3. [S58] E. B. Fryde, D. E. Greenway, S. Porter and I. Roy, editors, Handbook of British Chronology, 3rd edition (London, U.K.: Royal Historical Society, 1986), page 23. Hereinafter cited as Handbook of British Chronology.

Ecgbeorht, King of Wessex1

M, #102615, b. circa 775, d. 4 February 839
Last Edited=22 Jul 2012
     Ecgbeorht, King of Wessex was born circa 775.2 He was the son of Ealhmund, Subregulus of Kent and unknown daughter (?).3,1 He married Redburga (?).2 He died on 4 February 839.4 He was buried at Winchester Cathedral, Winchester, Hampshire, England.4
      Ecgbeorht, King of Wessex also went by the nick-name of Egbert 'the Great' (?).1 He gained the title of Subregulus of Kent between 790 and 796.2 He succeeded to the title of King Egbert of Wessex in 802.2 He gained the title of King Egbert of Mercia in 829.2
     After the Romans left Britain in AD 407, the country was raided by Picts from Scotland, Angles and Saxons from Germany and Jutes from Denmark. Within 200 years most of England was under Anglo-Saxon rule, divided into seven Kingdoms: Kent (mostly Jutes), Essex, Sussex, Wessex, East Anglia, Mercia and Northumbria. As a guide, Wessex consisted of Hants, Dorset, Devon, Somerset and Wiltshire. Mercia's boundaries varied a great deal but could be said to lie between the Thames and Humber. The capital of Wessex was Winchester and important towns in Mercia were Lichfield, Repton and Tamworth. King Offa of Mercia was a powerful king of this period and built the dyke along the English/Welsh border. Although nominally King of England, really he was only accepted South of the Humber. He won a resounding victory over the Norsemen and Cornish at Hingston Down near Callington in Cornwall in 836 and also conquered Mercia in 829 but lost it again in 838. He paved the way for national political unification which was achieved by King Athelstan in the 10th century. Although Egbert was King, the remaining kingdoms retained sub-kings or Ealdormen.

Children of Ecgbeorht, King of Wessex and Redburga (?)

Citations

  1. [S215] Unknown article title, Journal of the Foundation for Medieval Genealogy, Chobham, Surrey, U.K., volume 1, issue 6, page 409. Hereinafter cited as Foundation for Medieval Genealogy.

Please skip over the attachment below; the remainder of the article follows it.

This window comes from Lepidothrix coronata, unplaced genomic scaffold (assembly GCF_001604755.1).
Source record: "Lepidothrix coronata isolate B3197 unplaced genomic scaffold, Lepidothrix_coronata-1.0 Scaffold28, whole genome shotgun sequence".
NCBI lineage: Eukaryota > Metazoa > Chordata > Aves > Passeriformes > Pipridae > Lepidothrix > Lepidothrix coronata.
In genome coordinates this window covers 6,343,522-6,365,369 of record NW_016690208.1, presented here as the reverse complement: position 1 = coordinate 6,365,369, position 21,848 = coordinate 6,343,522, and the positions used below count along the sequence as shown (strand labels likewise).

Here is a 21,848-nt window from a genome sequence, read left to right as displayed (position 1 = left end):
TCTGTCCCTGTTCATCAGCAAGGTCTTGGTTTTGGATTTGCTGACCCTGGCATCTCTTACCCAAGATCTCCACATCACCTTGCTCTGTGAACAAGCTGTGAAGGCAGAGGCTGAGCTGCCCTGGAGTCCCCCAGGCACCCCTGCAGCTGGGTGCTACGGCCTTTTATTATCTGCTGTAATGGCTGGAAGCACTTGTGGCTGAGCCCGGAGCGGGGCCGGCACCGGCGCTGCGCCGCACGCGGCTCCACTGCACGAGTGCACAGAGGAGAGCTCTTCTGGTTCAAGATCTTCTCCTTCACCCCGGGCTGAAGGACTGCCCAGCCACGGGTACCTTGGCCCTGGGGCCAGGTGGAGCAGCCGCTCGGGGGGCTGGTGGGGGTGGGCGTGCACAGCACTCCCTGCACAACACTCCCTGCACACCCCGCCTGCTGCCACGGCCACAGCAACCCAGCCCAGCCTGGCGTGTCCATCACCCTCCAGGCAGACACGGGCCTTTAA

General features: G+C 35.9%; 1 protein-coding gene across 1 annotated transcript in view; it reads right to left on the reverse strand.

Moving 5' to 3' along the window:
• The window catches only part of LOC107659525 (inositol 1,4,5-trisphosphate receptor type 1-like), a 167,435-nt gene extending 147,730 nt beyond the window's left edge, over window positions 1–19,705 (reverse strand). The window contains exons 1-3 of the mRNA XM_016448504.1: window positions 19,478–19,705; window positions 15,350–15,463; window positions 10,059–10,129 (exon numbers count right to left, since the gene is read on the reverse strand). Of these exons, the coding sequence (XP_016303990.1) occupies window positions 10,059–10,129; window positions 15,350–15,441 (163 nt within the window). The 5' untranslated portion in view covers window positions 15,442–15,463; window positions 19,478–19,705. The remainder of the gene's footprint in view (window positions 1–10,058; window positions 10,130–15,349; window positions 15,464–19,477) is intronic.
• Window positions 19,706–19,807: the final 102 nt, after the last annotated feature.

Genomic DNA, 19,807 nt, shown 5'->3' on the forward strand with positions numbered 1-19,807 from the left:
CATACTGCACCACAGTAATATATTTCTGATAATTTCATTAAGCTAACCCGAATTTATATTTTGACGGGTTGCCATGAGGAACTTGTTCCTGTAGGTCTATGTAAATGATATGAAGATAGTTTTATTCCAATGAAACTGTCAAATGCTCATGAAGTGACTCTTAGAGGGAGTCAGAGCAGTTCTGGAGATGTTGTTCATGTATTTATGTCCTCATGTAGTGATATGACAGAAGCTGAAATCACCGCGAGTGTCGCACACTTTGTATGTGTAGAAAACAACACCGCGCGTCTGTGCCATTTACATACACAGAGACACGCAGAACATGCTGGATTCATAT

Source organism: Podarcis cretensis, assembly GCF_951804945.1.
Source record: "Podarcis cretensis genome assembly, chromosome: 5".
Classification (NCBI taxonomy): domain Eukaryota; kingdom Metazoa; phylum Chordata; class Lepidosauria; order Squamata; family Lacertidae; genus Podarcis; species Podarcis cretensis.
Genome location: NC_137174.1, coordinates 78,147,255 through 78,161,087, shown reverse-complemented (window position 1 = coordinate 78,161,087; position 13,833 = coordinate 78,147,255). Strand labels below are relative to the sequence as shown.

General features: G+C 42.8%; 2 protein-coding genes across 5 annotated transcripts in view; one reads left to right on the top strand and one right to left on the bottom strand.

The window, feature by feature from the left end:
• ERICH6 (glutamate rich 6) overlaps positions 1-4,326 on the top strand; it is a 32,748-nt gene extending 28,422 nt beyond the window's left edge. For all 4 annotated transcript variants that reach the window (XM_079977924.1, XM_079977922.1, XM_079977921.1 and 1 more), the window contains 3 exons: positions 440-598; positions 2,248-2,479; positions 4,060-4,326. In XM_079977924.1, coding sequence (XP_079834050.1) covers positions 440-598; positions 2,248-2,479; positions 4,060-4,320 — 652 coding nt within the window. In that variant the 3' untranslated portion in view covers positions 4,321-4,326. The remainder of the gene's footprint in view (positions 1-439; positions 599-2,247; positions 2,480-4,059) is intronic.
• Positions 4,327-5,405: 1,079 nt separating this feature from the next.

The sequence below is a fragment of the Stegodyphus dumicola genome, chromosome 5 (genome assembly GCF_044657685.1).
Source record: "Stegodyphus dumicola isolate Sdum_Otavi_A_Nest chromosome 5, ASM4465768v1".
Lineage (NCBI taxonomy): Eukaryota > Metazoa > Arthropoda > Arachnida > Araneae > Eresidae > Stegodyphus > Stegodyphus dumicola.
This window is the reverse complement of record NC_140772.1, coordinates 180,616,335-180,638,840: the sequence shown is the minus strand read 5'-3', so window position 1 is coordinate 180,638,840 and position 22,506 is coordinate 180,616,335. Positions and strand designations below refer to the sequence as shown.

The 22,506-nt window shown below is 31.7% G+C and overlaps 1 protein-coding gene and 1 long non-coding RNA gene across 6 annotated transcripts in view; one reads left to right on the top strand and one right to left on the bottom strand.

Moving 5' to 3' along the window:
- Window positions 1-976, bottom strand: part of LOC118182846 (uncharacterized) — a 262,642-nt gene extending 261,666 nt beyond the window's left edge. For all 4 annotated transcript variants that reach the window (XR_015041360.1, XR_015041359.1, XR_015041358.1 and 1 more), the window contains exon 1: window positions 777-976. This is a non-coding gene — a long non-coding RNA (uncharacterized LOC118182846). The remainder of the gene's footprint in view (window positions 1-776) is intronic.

2. [S11] Alison Weir, Britain's Royal Families: The Complete Genealogy (London, U.K.: The Bodley Head, 1999), page 3. Hereinafter cited as Britain's Royal Families.
  3. [S52] G. S. P. Freeman-Grenville, The Queen's Lineage: from A.D. 495 to the Silver Jubilee of Her Majesty Queen Elizabeth II (London , U.K.: Rex Collings, 1977), page 2. Hereinafter cited as The Queen's Lineage.
  4. [S11] Alison Weir, Britain's Royal Families, page 4.
  5. [S52] G. S. P. Freeman-Grenville, The Queen's Lineage, page 4.


Redburga (?)1

F, #102616, b. circa 780, d. 4 February 839
Last Edited=22 Jul 2012
     Redburga (?) was born circa 780 at Autun, Saxone-et-Loire, Bourgogne, France. She married Ecgbeorht, King of Wessex, son of Ealhmund, Subregulus of Kent and unknown daughter (?).2 She died on 4 February 839.

Children of Redburga (?) and Ecgbeorht, King of Wessex

Citations

  1. [S11] Alison Weir, Britain's Royal Families: The Complete Genealogy (London, U.K.: The Bodley Head, 1999), page 4. Hereinafter cited as Britain's Royal Families.
  2. [S11] Alison Weir, Britain's Royal Families, page 3.

Æðelstan (?)1

M, #102617, d. circa 851
Last Edited=3 Aug 2005
     Æðelstan (?) was the son of Ecgbeorht, King of Wessex and Redburga (?). He died circa 851.2
     He gained the title of Subregulus of Kent, Essex, Sussex and Surrey in 839.2

Child of Æðelstan (?)

Citations

  1. [S215] Unknown article title, Journal of the Foundation for Medieval Genealogy, Chobham, Surrey, U.K., volume 1, issue 6, page 409. Hereinafter cited as Foundation for Medieval Genealogy.
  2. [S11] Alison Weir, Britain's Royal Families: The Complete Genealogy (London, U.K.: The Bodley Head, 1999), page 4. Hereinafter cited as Britain's Royal Families.

Oslac of Hampshire1

M, #102618
Last Edited=17 Apr 2005
     Oslac of Hampshire was also known as Oslac of the Isle of Wight.1 He held the office of Great Butler of England.

Child of Oslac of Hampshire

Citations

  1. [S11] Alison Weir, Britain's Royal Families: The Complete Genealogy (London, U.K.: The Bodley Head, 1999), page 5. Hereinafter cited as Britain's Royal Families.

Æðelswyð (?)1

F, #102619, d. between 888 and 889
Last Edited=8 Sep 2005
     Æðelswyð (?) was the daughter of Æðelwulf, King of Wessex and Osburga (?). She married Burgræd, King of Mercia, son of Beorhtwulf, King of Mercia and Sædryð (?), after 2 April 853 at Palace of Chippenham, Wiltshire, England.2 She died between 888 and 889 at Paris, France, while on a pilgrimage to Rome.2 She was buried at Pavia, Italy.
     She was a nun after 874.2

Citations

  1. [S215] Unknown article title, Journal of the Foundation for Medieval Genealogy, Chobham, Surrey, U.K., volume 1, issue 6, page 407. Hereinafter cited as Foundation for Medieval Genealogy.
  2. [S11] Alison Weir, Britain's Royal Families: The Complete Genealogy (London, U.K.: The Bodley Head, 1999), page 5. Hereinafter cited as Britain's Royal Families.
  3. [S215] Foundation for Medieval Genealogy, volume 1, issue 6, page 410.

Æthelhelm (?)1

M, #102620, b. after 868
Last Edited=3 Dec 2005
     Æthelhelm (?) was born after 868. He was the son of Æthelred I, King of Wessex and Wulfrida (?).1,2
      He is either an Ealderman of Wiltshire, or an Archbishop of Canterbury (consecrated 919, died 8 Jan 923), or neither.2

Citations

  1. [S58] E. B. Fryde, D. E. Greenway, S. Porter and I. Roy, editors, Handbook of British Chronology, 3rd edition (London, U.K.: Royal Historical Society, 1986), page 23. Hereinafter cited as Handbook of British Chronology.
  2. [S11] Alison Weir, Britain's Royal Families: The Complete Genealogy (London, U.K.: The Bodley Head, 1999), page 8. Hereinafter cited as Britain's Royal Families.